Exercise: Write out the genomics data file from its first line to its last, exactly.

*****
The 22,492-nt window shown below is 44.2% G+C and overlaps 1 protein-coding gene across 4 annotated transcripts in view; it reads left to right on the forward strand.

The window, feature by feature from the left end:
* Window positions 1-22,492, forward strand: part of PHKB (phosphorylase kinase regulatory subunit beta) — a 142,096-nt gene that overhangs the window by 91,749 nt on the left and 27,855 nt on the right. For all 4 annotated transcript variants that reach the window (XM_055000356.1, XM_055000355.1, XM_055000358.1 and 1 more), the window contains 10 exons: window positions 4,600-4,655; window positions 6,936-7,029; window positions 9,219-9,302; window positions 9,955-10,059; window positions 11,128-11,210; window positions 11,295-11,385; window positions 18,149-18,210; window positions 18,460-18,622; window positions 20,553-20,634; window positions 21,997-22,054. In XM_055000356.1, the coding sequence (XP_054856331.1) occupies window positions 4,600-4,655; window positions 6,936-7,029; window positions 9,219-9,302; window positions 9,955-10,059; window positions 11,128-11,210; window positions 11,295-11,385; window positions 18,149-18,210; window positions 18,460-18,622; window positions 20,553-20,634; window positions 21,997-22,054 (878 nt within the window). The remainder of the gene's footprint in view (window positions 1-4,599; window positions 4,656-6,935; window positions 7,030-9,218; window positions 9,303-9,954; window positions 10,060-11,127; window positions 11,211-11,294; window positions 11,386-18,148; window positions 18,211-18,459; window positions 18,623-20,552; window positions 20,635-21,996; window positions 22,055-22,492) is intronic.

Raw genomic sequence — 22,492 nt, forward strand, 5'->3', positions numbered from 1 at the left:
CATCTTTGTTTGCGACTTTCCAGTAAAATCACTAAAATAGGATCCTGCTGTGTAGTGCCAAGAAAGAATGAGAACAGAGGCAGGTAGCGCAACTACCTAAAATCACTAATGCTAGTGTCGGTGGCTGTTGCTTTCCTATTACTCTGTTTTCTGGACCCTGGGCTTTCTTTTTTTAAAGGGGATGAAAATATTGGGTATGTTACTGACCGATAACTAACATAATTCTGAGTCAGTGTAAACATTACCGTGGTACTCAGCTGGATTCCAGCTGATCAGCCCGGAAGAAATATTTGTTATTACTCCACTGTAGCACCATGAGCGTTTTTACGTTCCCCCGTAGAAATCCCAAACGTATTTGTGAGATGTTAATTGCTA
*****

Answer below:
The 22,492-nt window shown below is 44.2% G+C and overlaps 1 protein-coding gene across 4 annotated transcripts in view; it reads left to right on the forward strand.

The window, feature by feature from the left end:
* Window positions 1-22,492, forward strand: part of PHKB (phosphorylase kinase regulatory subunit beta) — a 142,096-nt gene that overhangs the window by 91,749 nt on the left and 27,855 nt on the right. For all 4 annotated transcript variants that reach the window (XM_055000356.1, XM_055000355.1, XM_055000358.1 and 1 more), the window contains 10 exons: window positions 4,600-4,655; window positions 6,936-7,029; window positions 9,219-9,302; window positions 9,955-10,059; window positions 11,128-11,210; window positions 11,295-11,385; window positions 18,149-18,210; window positions 18,460-18,622; window positions 20,553-20,634; window positions 21,997-22,054. In XM_055000356.1, the coding sequence (XP_054856331.1) occupies window positions 4,600-4,655; window positions 6,936-7,029; window positions 9,219-9,302; window positions 9,955-10,059; window positions 11,128-11,210; window positions 11,295-11,385; window positions 18,149-18,210; window positions 18,460-18,622; window positions 20,553-20,634; window positions 21,997-22,054 (878 nt within the window). The remainder of the gene's footprint in view (window positions 1-4,599; window positions 4,656-6,935; window positions 7,030-9,218; window positions 9,303-9,954; window positions 10,060-11,127; window positions 11,211-11,294; window positions 11,386-18,148; window positions 18,211-18,459; window positions 18,623-20,552; window positions 20,635-21,996; window positions 22,055-22,492) is intronic.

Raw genomic sequence — 22,492 nt, forward strand, 5'->3', positions numbered from 1 at the left:
CATCTTTGTTTGCGACTTTCCAGTAAAATCACTAAAATAGGATCCTGCTGTGTAGTGCCAAGAAAGAATGAGAACAGAGGCAGGTAGCGCAACTACCTAAAATCACTAATGCTAGTGTCGGTGGCTGTTGCTTTCCTATTACTCTGTTTTCTGGACCCTGGGCTTTCTTTTTTTAAAGGGGATGAAAATATTGGGTATGTTACTGACCGATAACTAACATAATTCTGAGTCAGTGTAAACATTACCGTGGTACTCAGCTGGATTCCAGCTGATCAGCCCGGAAGAAATATTTGTTATTACTCCACTGTAGCACCATGAGCGTTTTTACGTTCCCCCGTAGAAATCCCAAACGTATTTGTGAGATGTTAATTGCTA